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The web site of Branislav Kropilak now features larger scale images of the beautiful parking garages series, and the stunning billboards series of photographs.
via things mag and yeah thats how they talk over there
It's always a little risky to see in one headline about the architecture business, or in the fate of a single firm, a parable for the profession as a whole. But news that the prefab specialist Michelle Kaufmann has suddenly closed her Oakland office and laid off all 17 of her employees does seem to have Larger Symbolism written all over it.
Kaufmann's is hardly the only prefab firm to face trouble in recent months. Empyrean International, the company that built houses for Dwell magazine's prefab arm, abruptly shut down last fall. Marmol Radziner, the Los Angeles firm known for smartly designed Neomodern houses, has mothballed its prefab factory in Vernon in what it says is a temporary move.
It took just one-and-a-half days for eight workers to build the frame from 11› tons of steel. The walls were made from prefabricated panels, and the windows were of a type usually used in factories. The staircase was ordered from a marine supplies catalog. The cost? Just $1 per square foot.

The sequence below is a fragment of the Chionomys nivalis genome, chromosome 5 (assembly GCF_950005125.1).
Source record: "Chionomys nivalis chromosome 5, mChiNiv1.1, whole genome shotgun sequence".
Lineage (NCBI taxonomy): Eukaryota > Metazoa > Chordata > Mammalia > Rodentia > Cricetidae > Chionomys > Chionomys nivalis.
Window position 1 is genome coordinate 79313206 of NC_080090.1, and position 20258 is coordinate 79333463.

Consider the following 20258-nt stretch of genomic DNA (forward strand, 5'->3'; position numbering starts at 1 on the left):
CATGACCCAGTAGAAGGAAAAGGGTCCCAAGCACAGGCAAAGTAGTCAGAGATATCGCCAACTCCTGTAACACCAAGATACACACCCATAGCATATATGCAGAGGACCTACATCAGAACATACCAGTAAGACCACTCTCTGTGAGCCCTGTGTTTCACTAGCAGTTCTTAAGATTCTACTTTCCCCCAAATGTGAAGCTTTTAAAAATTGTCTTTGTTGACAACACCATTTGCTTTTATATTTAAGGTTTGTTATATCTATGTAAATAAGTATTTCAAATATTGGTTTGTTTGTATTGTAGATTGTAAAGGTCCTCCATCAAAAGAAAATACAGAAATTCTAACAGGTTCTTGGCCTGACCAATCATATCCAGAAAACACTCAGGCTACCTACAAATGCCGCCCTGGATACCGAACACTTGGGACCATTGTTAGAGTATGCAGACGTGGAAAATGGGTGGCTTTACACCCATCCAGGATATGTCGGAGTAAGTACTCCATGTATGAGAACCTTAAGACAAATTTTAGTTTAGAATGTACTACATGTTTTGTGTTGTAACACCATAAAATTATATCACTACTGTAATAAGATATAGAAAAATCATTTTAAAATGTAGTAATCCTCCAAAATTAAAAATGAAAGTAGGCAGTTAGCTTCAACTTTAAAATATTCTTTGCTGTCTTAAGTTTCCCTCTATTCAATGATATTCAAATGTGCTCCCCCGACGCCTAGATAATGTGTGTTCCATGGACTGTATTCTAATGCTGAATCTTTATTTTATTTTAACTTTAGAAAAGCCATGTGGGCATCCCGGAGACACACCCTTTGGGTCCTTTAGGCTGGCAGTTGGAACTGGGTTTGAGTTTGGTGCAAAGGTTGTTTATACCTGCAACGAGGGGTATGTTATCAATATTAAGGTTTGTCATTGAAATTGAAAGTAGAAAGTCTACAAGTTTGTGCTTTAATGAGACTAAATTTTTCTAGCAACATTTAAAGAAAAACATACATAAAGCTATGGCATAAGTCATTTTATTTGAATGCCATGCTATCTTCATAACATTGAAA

That was back in 1949, and the bill didn’t include the labor of the owners, who’d designed the house, or their employees. Even so, $1 was remarkably cheap, especially when compared with the $11.50 it then cost to build a square foot — that’s roughly a tenth of a square meter — of a typical American home. It seems even cheaper if you consider that the end result was occupied by its owner-designers, Charles and Ray Eames, for nearly 40 years. The Eameses went on to become America’s most famous industrial designers, and their new home was to be one of the most influential — and beloved — houses of the 20th century.
rago and perrault home
alexey brodivitch - floor chair (model 1211-c)
what was good design? at moma
loud fast jews
another cool buildings list. this one compiled for short list dot com by chris wilkinson, who designed gateshead millennium bridge